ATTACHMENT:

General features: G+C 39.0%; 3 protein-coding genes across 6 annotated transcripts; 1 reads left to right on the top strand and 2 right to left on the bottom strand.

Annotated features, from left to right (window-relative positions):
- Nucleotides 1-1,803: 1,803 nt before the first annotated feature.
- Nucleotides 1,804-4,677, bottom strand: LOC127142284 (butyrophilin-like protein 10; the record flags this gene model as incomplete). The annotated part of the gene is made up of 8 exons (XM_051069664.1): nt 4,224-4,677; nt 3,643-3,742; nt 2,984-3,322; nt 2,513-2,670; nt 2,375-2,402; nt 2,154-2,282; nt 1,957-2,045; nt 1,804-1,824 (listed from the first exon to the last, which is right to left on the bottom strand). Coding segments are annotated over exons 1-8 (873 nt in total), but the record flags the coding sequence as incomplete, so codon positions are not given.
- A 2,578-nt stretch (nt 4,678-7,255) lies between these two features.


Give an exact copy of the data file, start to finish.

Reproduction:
General features: G+C 39.0%; 3 protein-coding genes across 6 annotated transcripts; 1 reads left to right on the top strand and 2 right to left on the bottom strand.

Annotated features, from left to right (window-relative positions):
- Nucleotides 1-1,803: 1,803 nt before the first annotated feature.
- Nucleotides 1,804-4,677, bottom strand: LOC127142284 (butyrophilin-like protein 10; the record flags this gene model as incomplete). The annotated part of the gene is made up of 8 exons (XM_051069664.1): nt 4,224-4,677; nt 3,643-3,742; nt 2,984-3,322; nt 2,513-2,670; nt 2,375-2,402; nt 2,154-2,282; nt 1,957-2,045; nt 1,804-1,824 (listed from the first exon to the last, which is right to left on the bottom strand). Coding segments are annotated over exons 1-8 (873 nt in total), but the record flags the coding sequence as incomplete, so codon positions are not given.
- A 2,578-nt stretch (nt 4,678-7,255) lies between these two features.